The greatest benefit of this financing type is the freedom you get with the funds. You decide how much money you need and how you want to use it. You also don’t have to stick to one specific college or course.
Of course, you’ll have to pay back the loan, but smart financial planning can make this a relatively easy task.
- You can use the money however you see fit.
- You don’t have to meet high eligibility standards or have some special talent.
- You don’t need to keep your grades and achievements high.
- You have to give the money back with interest.
- You need to be eligible for a loan.
(Requirements for students are rather lenient)
UK student grants are another useful type of college education financing that you won’t have to pay back. However, like scholarships, obtaining these funds won’t be easy.
You’ll need to apply to the financing organization directly and prove that you are a ‘deserving case’. This does not necessarily mean that you have a financial need. You also need to show that you have talent and have already achieved some outstanding results in your chosen field.
- The money is free and you won’t get into debt.
- Some grants are large and allow certain flexibility with how to use the funds.
- Eligibility requirements are extremely high.
- You may have to provide special reports on how the money is used and deal with other paperwork.
- Financing can be reviewed and withdrawn if you fail to show the required results.
Sylvia Kohl is an IT teacher with more than 7 years of professional experience. Her main spheres of interest are e-education and beta-testing. This writer chose news about the increasing role of IT usage in colleges and schools as the most common topic for her articles.
Digital, Verified and Less Open
Ted Dintersmith & Tony Wagner, Prepared for Market Watch
Well-intentioned national K-12 education goals are jeopardizing the futures of millions of kids. Our stated goal is making all kids “college and career ready.” The reality, though, is that we’ve turned schools into college prep factories, leaving the vast majority of kids ill-prepared for career or life.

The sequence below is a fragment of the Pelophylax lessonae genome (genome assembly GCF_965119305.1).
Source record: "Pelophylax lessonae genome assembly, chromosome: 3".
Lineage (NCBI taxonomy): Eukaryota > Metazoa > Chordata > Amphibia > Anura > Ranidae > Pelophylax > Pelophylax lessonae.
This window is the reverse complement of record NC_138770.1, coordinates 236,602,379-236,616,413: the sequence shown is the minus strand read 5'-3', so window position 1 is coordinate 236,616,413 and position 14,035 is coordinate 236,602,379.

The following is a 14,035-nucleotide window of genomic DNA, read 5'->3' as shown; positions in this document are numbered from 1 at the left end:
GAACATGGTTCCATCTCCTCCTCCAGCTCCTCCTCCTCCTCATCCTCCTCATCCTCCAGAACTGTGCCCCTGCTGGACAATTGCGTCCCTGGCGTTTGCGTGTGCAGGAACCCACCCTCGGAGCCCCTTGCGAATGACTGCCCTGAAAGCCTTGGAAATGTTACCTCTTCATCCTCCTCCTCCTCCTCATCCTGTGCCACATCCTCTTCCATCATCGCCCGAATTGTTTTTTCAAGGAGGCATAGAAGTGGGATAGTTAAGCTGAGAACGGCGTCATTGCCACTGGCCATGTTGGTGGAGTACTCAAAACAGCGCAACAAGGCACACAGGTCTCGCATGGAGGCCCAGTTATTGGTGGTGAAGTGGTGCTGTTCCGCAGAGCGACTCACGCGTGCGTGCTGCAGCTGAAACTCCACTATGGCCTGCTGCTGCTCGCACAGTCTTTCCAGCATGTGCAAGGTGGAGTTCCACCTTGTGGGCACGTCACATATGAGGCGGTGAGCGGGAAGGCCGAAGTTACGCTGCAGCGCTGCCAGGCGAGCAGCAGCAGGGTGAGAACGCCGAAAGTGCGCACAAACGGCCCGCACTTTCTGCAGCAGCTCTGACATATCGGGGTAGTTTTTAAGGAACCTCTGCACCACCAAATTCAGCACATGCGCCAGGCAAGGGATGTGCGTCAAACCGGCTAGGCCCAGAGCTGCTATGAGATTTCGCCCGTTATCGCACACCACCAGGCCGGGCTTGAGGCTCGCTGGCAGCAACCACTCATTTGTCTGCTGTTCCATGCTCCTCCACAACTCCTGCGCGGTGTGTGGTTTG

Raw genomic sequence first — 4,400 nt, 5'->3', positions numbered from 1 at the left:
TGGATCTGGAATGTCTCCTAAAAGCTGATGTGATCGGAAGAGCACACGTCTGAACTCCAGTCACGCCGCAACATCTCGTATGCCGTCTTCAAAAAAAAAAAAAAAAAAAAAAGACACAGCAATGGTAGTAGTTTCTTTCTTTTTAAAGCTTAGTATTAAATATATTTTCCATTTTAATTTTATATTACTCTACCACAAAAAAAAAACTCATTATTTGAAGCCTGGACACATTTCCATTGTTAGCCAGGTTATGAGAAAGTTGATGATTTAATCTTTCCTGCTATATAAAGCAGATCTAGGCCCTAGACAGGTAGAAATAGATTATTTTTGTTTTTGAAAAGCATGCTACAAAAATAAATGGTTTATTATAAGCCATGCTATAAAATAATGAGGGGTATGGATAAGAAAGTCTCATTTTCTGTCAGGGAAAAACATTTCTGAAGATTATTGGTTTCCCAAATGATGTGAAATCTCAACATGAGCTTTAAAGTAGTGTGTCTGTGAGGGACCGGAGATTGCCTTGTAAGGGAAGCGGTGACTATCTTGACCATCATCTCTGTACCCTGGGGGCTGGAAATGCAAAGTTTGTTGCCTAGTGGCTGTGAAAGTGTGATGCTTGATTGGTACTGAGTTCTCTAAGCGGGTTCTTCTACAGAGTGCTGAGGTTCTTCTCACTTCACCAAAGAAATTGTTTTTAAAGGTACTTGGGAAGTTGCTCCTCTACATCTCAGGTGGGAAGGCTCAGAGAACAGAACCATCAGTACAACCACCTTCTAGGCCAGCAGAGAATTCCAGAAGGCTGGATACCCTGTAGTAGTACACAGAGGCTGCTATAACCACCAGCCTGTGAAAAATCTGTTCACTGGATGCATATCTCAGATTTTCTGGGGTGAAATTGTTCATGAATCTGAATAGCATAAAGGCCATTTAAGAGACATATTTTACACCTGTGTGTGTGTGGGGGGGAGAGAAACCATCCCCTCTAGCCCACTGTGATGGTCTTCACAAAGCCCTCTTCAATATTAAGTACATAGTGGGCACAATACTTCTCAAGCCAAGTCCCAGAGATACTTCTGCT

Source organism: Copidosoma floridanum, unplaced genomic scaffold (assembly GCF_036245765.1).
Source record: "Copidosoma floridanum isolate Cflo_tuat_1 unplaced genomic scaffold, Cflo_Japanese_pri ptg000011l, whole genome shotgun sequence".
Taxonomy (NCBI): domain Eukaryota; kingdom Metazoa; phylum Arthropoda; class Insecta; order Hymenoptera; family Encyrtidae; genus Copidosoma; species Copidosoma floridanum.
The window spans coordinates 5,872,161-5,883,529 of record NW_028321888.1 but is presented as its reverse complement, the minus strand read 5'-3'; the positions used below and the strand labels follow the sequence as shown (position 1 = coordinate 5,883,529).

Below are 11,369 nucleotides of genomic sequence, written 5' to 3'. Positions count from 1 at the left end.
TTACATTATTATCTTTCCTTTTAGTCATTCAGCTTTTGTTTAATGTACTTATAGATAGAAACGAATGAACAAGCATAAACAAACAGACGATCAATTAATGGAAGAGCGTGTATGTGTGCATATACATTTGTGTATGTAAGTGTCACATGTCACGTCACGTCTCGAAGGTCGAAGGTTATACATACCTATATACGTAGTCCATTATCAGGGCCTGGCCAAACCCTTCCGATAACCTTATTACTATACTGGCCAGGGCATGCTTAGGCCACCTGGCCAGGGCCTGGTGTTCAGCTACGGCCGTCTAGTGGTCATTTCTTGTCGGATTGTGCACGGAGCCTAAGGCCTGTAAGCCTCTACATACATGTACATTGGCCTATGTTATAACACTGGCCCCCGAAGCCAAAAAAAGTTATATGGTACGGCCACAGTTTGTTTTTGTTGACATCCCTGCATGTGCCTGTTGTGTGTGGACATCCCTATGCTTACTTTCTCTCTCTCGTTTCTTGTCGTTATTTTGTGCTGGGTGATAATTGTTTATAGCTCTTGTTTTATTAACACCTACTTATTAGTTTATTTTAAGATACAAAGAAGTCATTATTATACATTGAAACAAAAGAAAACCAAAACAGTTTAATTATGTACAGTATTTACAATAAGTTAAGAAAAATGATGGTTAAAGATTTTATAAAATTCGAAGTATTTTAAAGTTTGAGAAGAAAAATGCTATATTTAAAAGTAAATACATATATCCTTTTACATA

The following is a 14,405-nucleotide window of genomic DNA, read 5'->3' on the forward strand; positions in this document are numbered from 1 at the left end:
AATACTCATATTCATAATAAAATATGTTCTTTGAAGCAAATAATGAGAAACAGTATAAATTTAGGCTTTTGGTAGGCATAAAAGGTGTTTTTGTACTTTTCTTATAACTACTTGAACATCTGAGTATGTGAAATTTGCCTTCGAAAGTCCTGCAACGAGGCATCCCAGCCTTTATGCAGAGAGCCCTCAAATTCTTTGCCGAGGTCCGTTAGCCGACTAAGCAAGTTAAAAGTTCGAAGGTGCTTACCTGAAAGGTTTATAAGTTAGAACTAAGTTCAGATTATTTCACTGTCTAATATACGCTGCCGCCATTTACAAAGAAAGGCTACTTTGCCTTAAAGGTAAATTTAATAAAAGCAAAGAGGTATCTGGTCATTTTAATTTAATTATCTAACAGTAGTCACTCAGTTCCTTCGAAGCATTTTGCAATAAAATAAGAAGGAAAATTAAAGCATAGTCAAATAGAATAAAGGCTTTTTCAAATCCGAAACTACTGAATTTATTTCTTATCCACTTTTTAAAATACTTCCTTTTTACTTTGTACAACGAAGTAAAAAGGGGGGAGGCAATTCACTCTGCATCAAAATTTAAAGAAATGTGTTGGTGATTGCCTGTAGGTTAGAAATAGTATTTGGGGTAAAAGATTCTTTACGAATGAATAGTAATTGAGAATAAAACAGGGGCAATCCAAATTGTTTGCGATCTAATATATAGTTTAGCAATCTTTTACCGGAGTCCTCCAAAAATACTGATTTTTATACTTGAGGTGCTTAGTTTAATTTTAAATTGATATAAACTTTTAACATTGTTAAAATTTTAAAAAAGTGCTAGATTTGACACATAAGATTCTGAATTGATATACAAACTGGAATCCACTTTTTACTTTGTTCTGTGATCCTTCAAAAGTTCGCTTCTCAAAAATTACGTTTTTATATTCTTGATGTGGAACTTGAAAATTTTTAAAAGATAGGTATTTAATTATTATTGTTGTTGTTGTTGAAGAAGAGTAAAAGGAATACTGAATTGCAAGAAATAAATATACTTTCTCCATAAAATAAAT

Our society views college as the gateway to the American Dream — something all kids should aspire to. From the words of our presidents to our T-shirts and hats, we equate college attainment with success. The better the college, the better the person. No college degree, and you’re a second-class citizen. Reflecting these biases, college readiness now dominates high-school curriculum, K-12 standards, and standard-of- learning assessments.
But here’s the problem. The content our kids study to become “college ready” is largely useless in careers, or life. We push them to perform tasks in the curriculum to make it easy to rank order them for college placement.
This all-consuming focus leaves little time for learning the competencies needed for career or citizenship. Even worse, the majority of kids who trust our advice to pursue college are getting disappointing outcomes.
The content our kids study to become “college ready” is largely useless in careers, or life.
In our science classes, core concepts get lost in a sea of definitions and formulas. Kids study electricity by memorizing Ohm’s Law (a staple of AP Physics) without understanding the science. Consider the hapless MIT students who, at their college graduation, couldn’t take a lightbulb, wire, and battery and light up the bulb. Huh? What if all kids — not just those in Career/Technical Education — learned electricity by taking apart fuse boxes, helping a master electrician wire a house, and building a wind turbine to produce electricity for the local grid? This learning is valuable to everyone, whether they become master electricians, Ph.D. research scientists, or normal adults coping with home electrical issues.
But hands-on learning doesn’t lend itself to standardized testing, and is viewed by academic elites as a grubby, blue-collar distraction. So Ohm’s Law it is.
High school math revolves around drilling on the low-level procedures (think factoring polynomials, trig identities, integrals by hand) that permeate the SAT and ACT tests. If we relegated these tasks to a smartphone app, students could learn math with real career value, like statistics, data analytics, estimation, math modeling, algorithm development, financial literacy, social media optimization, and computer programming. Our priorities have consequential career opportunity costs for all kids. And it’s tragic when algebra (something few adults ever use) keeps someone from getting their high-school diploma and they end up homeless or in jail.
In English classes, far too much time is spent memorizing the parts of speech, grammar rules, and the terms and techniques for the kinds of “literary analysis” done in college. None of these activities help students to learn to organize their thoughts, write well in a variety of genres, and deliver effective oral presentations. Yet these are the skills that employers tell us are most lacking among young adults.
For much of the last century, college was an affordable path to a good job.
But today’s world is different. For every 100 kids who start college, just 25 get degrees and attractive jobs. Some 45 drop out, and another 30 graduate but end up under- or unemployed, reaching the end of the college rainbow only to find a pot of rejection letters and debt. But our unquestioned embrace of colleges has given them carte blanche to jack up tuition for courses stuck in the Dark Ages. Meanwhile, millions of high-quality jobs in our country go unfilled, as our schools churn out “college ready” kids with no employable skills.